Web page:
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The Schilling test is used to determine whether the body absorbs vitamin B12 normally.
Vitamin B12 absorption test
This test may be done in four different stages to find the cause of a low vitamin B12 level.
Stage I: You get two doses of vitamin B12 (cobalamin). You take a small, first dose (a radioactive form of B12) by mouth. You get a second, larger dose by a shot 1 hour later. You then collect your urine over the next 24 hours and deliver it to a lab or your doctor's office. The urine is checked to see if you are absorbing vitamin B12 normally. If Stage I is abnormal, Stage II may be done 3 to 7 days later.
Stage II: You are given radioactive B12 along with intrinsic factor. Intrinsic factor is a protein produced by cells in the stomach lining. The body needs it so the intestines can absorb vitamin B12.
Stage II of the test can tell whether a low vitamin B12 level is caused by problems in the stomach, preventing it from producing intrinsic factor.
If Stage II is abnormal, a Stage III test is done.
Stage III: This test is done after you have taken antibiotics for 2 weeks. It can tell whether abnormal bacterial growth has caused the low vitamin B12 levels.
Stage IV: This test determines whether low vitamin B12 levels are caused by problems with the pancreas. With this test, you take pancreatic enzymes for 3 days. You then take a radioactive dose of vitamin B12.
The injection of vitamin B12 may sting.
The Schilling test checks vitamin B12 absorption and evaluates you for pernicious anemia. This is a decrease in red blood cells that occurs when your intestines cannot properly absorb vitamin B12.
Other conditions for which the test may be performed:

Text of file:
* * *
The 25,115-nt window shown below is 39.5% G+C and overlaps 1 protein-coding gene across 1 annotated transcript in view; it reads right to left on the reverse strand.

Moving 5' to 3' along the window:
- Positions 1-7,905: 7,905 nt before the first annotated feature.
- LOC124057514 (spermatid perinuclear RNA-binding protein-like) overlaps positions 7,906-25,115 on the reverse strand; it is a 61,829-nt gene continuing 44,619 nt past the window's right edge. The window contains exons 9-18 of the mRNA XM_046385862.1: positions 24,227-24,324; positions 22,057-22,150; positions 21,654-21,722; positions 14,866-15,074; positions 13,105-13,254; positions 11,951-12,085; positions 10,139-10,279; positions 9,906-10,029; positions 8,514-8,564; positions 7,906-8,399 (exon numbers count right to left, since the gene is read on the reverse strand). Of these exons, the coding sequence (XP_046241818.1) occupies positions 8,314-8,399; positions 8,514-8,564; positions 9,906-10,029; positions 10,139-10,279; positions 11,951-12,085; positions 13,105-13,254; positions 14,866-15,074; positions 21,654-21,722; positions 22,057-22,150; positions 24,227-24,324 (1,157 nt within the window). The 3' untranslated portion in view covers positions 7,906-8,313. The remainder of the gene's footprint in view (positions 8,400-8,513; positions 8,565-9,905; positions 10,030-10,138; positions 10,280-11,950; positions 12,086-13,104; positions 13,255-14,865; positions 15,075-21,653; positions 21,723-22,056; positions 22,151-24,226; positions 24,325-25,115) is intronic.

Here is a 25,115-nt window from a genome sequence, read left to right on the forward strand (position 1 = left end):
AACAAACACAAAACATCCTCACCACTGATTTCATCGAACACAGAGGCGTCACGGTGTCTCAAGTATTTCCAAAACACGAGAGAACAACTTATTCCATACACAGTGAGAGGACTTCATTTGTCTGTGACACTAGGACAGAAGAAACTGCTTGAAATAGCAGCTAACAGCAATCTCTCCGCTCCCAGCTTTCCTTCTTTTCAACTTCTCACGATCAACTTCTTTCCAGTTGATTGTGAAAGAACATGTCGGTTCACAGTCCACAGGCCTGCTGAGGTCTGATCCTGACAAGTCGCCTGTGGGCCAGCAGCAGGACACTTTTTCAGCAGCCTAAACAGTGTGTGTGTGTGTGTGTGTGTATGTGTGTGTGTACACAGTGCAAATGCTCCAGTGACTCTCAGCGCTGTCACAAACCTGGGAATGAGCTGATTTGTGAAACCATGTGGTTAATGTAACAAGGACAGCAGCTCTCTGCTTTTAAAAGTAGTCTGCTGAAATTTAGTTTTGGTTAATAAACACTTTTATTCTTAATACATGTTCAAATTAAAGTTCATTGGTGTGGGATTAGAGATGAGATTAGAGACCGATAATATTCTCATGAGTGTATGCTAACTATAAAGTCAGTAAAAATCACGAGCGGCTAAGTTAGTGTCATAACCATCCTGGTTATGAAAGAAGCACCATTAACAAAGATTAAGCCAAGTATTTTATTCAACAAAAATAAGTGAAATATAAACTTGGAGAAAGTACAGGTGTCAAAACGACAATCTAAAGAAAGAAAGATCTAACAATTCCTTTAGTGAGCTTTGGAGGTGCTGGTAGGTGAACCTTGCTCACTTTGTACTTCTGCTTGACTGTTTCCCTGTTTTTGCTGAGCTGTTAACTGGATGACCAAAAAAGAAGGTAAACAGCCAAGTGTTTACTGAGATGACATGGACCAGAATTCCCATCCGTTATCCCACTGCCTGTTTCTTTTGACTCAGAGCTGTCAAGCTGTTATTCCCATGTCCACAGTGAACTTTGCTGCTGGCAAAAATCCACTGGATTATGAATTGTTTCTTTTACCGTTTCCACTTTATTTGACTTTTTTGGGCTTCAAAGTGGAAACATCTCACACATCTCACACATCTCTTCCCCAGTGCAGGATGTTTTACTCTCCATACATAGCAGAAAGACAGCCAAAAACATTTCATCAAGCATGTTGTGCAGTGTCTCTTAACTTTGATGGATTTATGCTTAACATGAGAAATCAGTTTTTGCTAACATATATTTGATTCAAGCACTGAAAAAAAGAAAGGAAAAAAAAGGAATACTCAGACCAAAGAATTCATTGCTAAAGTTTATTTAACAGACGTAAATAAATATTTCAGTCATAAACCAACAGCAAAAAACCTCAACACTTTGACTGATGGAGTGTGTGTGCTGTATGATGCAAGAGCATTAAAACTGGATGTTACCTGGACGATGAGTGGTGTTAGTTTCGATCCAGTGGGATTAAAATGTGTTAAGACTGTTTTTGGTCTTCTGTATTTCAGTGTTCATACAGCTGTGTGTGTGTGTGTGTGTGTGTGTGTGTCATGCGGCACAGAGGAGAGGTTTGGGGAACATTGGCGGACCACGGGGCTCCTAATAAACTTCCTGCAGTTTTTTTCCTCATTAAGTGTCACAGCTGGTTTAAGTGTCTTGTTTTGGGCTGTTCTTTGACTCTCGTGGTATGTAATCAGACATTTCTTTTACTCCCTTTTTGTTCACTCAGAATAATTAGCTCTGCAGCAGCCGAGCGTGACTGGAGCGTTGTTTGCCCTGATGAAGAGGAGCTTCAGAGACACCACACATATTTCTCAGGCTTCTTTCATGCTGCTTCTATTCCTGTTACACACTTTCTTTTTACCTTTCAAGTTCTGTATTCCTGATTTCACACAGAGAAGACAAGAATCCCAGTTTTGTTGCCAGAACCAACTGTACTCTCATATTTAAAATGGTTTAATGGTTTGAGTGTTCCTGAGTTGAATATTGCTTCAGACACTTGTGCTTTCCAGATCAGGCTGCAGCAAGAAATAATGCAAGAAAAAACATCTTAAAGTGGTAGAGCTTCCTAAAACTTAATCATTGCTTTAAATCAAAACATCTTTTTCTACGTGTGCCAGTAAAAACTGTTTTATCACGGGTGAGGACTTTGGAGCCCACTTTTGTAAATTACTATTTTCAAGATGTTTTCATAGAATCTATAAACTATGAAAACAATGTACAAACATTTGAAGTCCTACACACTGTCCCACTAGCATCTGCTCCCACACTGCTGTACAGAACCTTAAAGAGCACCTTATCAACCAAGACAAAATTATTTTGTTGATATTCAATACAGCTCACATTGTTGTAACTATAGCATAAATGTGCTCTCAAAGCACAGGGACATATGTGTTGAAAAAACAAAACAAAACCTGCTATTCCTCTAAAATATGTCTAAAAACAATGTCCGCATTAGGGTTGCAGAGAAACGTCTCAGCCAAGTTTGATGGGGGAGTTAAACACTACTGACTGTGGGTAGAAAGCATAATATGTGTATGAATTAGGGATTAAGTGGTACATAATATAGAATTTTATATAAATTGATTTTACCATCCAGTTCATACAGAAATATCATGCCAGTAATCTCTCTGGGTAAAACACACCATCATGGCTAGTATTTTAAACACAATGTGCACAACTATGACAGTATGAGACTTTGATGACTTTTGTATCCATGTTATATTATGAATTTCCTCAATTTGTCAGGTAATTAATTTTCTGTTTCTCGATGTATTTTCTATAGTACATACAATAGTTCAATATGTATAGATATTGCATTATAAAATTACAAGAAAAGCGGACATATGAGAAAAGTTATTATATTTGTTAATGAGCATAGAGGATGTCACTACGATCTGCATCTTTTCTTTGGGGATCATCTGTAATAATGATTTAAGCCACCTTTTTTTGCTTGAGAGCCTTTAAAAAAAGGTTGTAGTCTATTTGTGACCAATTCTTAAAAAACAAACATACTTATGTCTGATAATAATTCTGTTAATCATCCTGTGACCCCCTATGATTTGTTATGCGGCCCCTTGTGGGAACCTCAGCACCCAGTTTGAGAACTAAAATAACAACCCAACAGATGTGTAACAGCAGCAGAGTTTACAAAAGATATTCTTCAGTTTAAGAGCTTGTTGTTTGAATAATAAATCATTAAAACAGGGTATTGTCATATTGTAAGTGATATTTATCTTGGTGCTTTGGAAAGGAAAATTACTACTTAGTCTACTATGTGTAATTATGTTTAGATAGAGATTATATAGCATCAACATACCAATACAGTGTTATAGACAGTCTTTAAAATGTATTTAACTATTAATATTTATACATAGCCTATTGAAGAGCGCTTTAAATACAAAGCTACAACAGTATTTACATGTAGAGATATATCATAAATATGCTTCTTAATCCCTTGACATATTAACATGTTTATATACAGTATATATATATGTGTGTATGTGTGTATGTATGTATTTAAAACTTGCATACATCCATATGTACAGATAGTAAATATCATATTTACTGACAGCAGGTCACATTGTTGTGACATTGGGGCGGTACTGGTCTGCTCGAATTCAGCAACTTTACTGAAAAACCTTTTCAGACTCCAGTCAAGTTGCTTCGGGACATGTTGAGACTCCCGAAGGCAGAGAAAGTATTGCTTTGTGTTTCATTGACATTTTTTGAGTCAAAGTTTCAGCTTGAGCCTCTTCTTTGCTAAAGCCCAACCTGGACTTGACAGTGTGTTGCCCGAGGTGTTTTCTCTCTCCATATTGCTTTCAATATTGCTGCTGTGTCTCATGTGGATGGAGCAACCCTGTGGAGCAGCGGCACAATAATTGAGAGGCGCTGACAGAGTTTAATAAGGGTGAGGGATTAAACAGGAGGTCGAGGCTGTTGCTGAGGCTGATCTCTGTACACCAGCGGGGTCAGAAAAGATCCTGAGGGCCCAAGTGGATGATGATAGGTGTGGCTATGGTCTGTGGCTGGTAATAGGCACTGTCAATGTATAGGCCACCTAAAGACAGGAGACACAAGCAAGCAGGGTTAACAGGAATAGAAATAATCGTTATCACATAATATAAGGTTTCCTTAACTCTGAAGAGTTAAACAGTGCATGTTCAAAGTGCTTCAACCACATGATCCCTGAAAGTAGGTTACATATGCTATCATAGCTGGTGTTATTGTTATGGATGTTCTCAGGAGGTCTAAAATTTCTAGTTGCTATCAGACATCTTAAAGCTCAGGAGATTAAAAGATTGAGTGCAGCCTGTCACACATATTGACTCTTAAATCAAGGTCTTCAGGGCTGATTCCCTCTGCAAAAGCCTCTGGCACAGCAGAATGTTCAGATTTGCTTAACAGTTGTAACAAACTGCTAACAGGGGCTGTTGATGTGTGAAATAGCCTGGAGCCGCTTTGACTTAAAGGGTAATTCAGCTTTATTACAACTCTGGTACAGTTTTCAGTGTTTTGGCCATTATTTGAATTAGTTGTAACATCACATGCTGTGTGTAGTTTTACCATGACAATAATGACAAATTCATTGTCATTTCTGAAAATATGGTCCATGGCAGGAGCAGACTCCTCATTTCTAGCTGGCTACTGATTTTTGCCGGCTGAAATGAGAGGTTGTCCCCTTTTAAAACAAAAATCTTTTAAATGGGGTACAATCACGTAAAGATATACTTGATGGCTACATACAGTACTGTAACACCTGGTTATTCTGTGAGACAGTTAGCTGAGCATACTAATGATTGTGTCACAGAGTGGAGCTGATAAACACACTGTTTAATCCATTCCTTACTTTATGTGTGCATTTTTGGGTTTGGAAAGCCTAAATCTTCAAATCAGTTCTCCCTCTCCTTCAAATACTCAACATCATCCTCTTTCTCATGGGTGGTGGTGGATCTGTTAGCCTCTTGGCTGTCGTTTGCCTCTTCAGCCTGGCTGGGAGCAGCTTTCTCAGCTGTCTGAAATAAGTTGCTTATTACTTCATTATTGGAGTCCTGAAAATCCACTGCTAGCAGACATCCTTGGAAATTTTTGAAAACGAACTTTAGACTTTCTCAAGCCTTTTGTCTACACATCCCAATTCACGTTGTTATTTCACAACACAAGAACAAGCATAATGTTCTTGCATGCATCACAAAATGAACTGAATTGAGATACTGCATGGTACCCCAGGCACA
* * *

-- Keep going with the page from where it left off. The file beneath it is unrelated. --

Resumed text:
Urinating 8% to 40% of the radioactive vitamin B12 within 24 hours is normal.
Normal value ranges may vary slightly among different laboratories. Some labs use different measurements or test different samples. Talk to your doctor about the meaning of your specific test results.
Low vitamin B12 levels can cause megoblastic anemia.
If there is a problem with the stomach's ability to make intrinsic factor, Stage I of the test will be abnormal and Stage II will be normal.
Stages I and II will be abnormal in people who have problems absorbing vitamin B12 and intrinsic factor in the small intestine.
Abnormal results may be due:
Antony AC. Megaloblastic anemias. In: Hoffman R, Benz EJ Jr, Silberstein LE, et al., eds. Hematology: Basic Principles and Practice. 6th ed. Philadelphia, Pa: Elsevier Saunders; 2012:chap 37.
Elghetany MT, Banki K. Erythrocytic disorders. In: McPherson RA, Pincus MR, eds. Henry's Clinical Diagnosis and Management by Laboratory Methods. 22nd ed. Philadelphia, Pa: Elsevier Saunders; 2011:chap 32.
Hogenauer C, Hammer HF. Maldigestion and malabsorption. In: Feldman M, Friedman LS, Brandt LJ, eds. Sleisenger and Fordtran's Gastrointestinal and Liver Disease Pathophysiology/Diagnosis/Management. 9th ed. Philadelphia, Pa: Elsevier Saunders; 2010:chap 101.
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